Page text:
But this was a period when the lynching of Mexican men hit an all-time high as Mexican Americans sought to advance their education, promote their culture and fight for their civil rights. In 1911, after the brutal lynching of a 14-year-old boy, a group of Mexican Americans gathered in Laredo seeking solutions. That meeting, led by the Idár family, was known as El Primer Congreso Mexicanista — the first Mexican American Civil Rights meeting — a group of Mexican Americans who wanted to fight for fair and equal treatment of Hispanic people in Texas.
At the same time, Jovita Idár co-founded and became the first president of La Liga Femenil Mexicanista (the League of Mexican Women). One of the first known Latina feminist organizations, its mission was to provide free education to Mexican children in Laredo. La Liga believed borders shouldn’t separate women, since Mexican and Mexican American women had the same needs and wants. Members crossed the border, sharing their message in Laredo, Texas, and Nuevo Laredo, Mexico. They created study sessions for women, opened free bilingual schools for children, and raised money for poor families; promoted financial independence for female workers, and encouraged them to join the feminist movement.
Both El Primer Congreso Mexicanista and La Liga Femenil Mexicanista took as their motto, Por la Raza y Para la Raza — For the Race and By the Race.
By 1913, the Mexican Revolution’s Battle of Nuevo Laredo raged just across the Rio Grande from Idár’s home. With Mexican American women drawn to the revolutionaries’ cause, Idár and her friend, Leonor Villegas de Magnón, founded La Cruz Blanca (The White Cross) — a relief agency similar to the American Red Cross, and helped Mexican American women cross the border to volunteer as nurses. Idár and her volunteers traveled as far as Mexico City in their support of the revolutionary army.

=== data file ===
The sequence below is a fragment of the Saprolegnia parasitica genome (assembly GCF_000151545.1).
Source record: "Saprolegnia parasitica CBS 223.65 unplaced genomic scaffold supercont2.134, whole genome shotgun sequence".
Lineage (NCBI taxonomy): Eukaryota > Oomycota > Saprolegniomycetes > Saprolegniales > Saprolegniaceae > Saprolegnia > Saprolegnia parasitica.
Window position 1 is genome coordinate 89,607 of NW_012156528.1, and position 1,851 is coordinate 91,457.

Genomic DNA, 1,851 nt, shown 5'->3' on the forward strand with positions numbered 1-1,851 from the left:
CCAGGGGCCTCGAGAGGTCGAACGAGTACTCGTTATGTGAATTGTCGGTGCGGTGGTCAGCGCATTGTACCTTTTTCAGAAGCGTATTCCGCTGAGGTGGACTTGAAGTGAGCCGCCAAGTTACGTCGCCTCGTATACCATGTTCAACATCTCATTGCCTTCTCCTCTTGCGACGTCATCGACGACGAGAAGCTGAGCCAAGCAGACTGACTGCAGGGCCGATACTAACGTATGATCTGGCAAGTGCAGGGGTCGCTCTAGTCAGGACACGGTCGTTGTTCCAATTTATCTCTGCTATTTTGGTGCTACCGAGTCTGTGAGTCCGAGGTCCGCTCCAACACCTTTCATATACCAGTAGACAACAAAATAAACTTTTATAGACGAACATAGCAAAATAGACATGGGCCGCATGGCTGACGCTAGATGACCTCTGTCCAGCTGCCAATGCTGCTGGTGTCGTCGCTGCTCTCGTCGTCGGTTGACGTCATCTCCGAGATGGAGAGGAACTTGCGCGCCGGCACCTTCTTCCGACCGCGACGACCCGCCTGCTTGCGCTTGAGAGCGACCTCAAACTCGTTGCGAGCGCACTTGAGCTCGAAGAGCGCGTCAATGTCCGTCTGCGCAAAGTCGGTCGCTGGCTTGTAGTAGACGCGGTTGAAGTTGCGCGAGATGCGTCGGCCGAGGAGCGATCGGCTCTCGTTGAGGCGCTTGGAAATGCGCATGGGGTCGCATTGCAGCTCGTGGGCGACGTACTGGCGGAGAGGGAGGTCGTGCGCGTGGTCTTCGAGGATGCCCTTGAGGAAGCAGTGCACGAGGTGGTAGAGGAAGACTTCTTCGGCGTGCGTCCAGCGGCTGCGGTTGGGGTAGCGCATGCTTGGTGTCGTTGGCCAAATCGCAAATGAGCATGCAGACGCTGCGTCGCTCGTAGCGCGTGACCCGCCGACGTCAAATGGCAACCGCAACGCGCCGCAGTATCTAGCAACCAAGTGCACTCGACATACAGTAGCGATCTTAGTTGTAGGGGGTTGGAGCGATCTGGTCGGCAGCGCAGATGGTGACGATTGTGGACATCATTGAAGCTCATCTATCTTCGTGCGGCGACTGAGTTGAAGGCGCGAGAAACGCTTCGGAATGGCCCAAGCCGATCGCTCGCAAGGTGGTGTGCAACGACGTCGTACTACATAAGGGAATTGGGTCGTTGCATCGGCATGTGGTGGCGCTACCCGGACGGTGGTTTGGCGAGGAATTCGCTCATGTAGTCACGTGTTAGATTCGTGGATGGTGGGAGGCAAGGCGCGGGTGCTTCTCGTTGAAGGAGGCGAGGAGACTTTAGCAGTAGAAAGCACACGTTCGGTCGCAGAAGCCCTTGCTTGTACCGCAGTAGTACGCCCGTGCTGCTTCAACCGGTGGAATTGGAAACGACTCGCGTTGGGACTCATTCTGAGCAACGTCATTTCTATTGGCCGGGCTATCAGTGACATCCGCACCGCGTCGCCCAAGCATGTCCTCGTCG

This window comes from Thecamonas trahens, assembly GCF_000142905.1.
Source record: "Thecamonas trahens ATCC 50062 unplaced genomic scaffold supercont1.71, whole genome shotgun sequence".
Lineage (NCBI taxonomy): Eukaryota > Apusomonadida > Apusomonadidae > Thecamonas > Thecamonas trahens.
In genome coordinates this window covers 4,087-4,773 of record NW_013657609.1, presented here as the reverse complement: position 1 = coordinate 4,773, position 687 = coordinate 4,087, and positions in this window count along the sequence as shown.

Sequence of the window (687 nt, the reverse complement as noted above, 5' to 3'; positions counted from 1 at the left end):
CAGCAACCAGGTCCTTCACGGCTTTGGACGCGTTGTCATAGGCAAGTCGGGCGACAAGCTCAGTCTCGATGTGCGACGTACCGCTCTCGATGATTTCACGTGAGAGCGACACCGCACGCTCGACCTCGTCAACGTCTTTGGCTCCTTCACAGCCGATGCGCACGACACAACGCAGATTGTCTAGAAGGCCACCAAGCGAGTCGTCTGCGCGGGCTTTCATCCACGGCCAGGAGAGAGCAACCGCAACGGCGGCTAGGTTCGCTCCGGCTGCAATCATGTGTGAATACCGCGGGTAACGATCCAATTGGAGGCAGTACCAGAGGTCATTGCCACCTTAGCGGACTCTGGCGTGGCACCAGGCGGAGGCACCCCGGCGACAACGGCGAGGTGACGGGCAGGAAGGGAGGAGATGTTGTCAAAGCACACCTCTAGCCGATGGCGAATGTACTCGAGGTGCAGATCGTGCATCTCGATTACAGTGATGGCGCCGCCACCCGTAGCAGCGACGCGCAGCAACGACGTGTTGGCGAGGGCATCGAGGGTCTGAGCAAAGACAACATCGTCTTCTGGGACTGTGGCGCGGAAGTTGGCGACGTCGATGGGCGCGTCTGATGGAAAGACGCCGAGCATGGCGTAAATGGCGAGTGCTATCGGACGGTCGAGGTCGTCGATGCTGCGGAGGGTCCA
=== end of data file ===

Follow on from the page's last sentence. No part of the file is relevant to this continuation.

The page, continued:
Upon her return from volunteer nursing, she began writing for the newspaper El Progreso (The Progress). An op-ed piece that took issue with President Wilson’s order to send U.S. troops to the southern border didn’t sit well with either the U.S. Army or the Texas Rangers who, at the time, served as a police force protecting Anglo Texan economic and political elites — shooting first and asking questions later. When they showed up one day under the governor’s orders to close El Progreso, Idár wasn’t having it.
Confronting a mob
Her argument against a group of white men with a reputation of violence against Mexicans was simple: silencing her newspaper violated its constitutional right to freedom of the press under the First Amendment. She single-handedly blocked the entrance to the newspaper’s office. But when they returned the next day, with Idár out of the office, they ransacked it, destroyed the presses, and effectively put an end to the newspaper.